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Remembrance Day

Remembrance Day in Australia commemorates the noble sacrifices of armed forces and civilians during times of war. At the 11th hour of the 11th day of the 11th month, one minute of silence is observed across the country to mark the cessation of hostilities on the Western Front during WWI after over four years of gruesome warfare.

The moment in 1918 when hostilities ceased was originally named Armistice Day, becoming a time when allied nations honoured the brave sacrifices made by all who fought and lost their lives during the First World War. At the end of the Second World War, the Australian and British governments renamed November 11 Remembrance Day to mark and remember all who have fallen in times of war. The ritual of observing one minute of silence was first proposed by Australian journalist Edward Honey in 1918 and continues to be universally practiced on Remembrance Day each year.

Unlike ANZAC Day, Remembrance Day is not a public holiday in Australia but services are held at 11am at War Memorials and cenotaphs in suburbs and towns across the country. Traditionally, the Last Post is sounded by a bugler followed by one minute of silence. After the minute of silence, flags are raised from half mast to masthead as Rouse is played.

Remembrance Day is observed across the world in the United Kingdom, Canada, France, South Africa, The United States of America, Bermuda, Ireland and New Zealand as well as in Australia. In many of these locations, two minutes of silence is observed at 11am.

The Poppy Appeal

The Red Poppy emblem is a symbolic of those who have fallen in times of war and the Poppy Appeal is run in the lead up to Remembrance Day.

During the First World War, red poppies were among the first plants to bloom in the devastated battlefields of northern France and Belgium. In soldier’s folklore, the vivid red of the poppy came from the blood of their comrades soaking the ground, making the poppy symbolic of the bloodshed in trench warfare.

The Poppy was chosen as the emblem of remembrance after Canadian military physician, John McCrae wrote the moving and powerful poem In Flanders Fields. John McCrae is popularly believed to have written the poem on May 3rd 1915 after he witnessed the death of his 22 year old friend, Lieutenant Alexis Helmer the day prior. The poem was first published on December 8 of that year in the London based magazine, Punch. To this day, the poem remains one of the most memorable war poems ever written. It is a lasting legacy of the terrible battles of the Ypres salient in the spring of 1915.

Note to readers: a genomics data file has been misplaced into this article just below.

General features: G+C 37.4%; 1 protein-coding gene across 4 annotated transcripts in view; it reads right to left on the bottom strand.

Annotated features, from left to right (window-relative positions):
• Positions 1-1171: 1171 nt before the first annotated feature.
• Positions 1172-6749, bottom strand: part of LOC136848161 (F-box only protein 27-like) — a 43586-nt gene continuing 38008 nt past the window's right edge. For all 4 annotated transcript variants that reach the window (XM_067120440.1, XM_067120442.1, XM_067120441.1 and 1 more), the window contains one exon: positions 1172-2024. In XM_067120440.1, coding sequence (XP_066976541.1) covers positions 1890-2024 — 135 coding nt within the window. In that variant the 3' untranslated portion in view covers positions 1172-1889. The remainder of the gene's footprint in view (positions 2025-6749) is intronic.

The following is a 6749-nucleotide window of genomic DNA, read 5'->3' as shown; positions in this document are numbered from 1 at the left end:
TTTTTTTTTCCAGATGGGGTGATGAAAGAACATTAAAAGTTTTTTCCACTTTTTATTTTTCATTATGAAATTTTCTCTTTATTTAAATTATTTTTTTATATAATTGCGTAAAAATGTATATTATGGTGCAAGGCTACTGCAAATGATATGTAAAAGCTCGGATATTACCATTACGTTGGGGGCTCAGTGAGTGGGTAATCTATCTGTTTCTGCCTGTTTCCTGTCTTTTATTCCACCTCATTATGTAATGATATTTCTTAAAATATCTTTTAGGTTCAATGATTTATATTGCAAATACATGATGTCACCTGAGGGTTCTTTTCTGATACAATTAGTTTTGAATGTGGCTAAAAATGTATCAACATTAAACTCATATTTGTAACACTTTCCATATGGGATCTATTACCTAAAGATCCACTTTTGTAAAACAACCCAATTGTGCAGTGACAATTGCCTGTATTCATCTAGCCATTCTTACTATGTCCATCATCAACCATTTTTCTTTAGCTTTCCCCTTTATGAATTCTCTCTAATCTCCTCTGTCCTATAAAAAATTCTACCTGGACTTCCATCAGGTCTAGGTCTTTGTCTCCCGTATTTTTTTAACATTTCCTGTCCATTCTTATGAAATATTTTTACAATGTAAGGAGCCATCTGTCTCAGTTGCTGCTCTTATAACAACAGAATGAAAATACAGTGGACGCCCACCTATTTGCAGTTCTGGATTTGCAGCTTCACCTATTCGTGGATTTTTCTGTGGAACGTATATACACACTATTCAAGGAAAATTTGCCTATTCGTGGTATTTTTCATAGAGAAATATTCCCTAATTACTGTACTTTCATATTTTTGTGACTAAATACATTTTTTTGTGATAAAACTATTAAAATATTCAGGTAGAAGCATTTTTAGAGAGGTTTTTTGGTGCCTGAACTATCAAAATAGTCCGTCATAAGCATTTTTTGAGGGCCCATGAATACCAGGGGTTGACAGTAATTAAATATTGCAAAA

The Poppy Appeal contributes significantly to the fundraising work of the RSL. The largest fundraising activity of the Appeal is the sale of poppies beginning in late October each year. Poppies are available in various denominations from $1 to $50 and the money raised is used to assist both current and former serving members of the Australian and Allied defence forces and their dependents when in need. The RSL encourages all Australians to purchase a poppy and 'Remember in November.' 

In Flanders Fields

In Flanders fields the poppies blow
Between the crosses, row on row,
That mark our place; and in the sky
The larks, still bravely singing, fly
Scarce heard amid the guns below.
We are the Dead. Short days ago
We lived, felt dawn, saw sunset glow,
Loved and were loved, and now we lie,
In Flanders fields.
 
Take up our quarrel with the foe:
To you from failing hands we throw
The torch; be yours to hold it high.
If ye break faith with us who die
We shall not sleep, though poppies grow
In Flanders fields.
 
 John McCrae, 1915.

At 11am on Remembrance Day the Last Post is played by a bugler followed by a minute of silence


bugler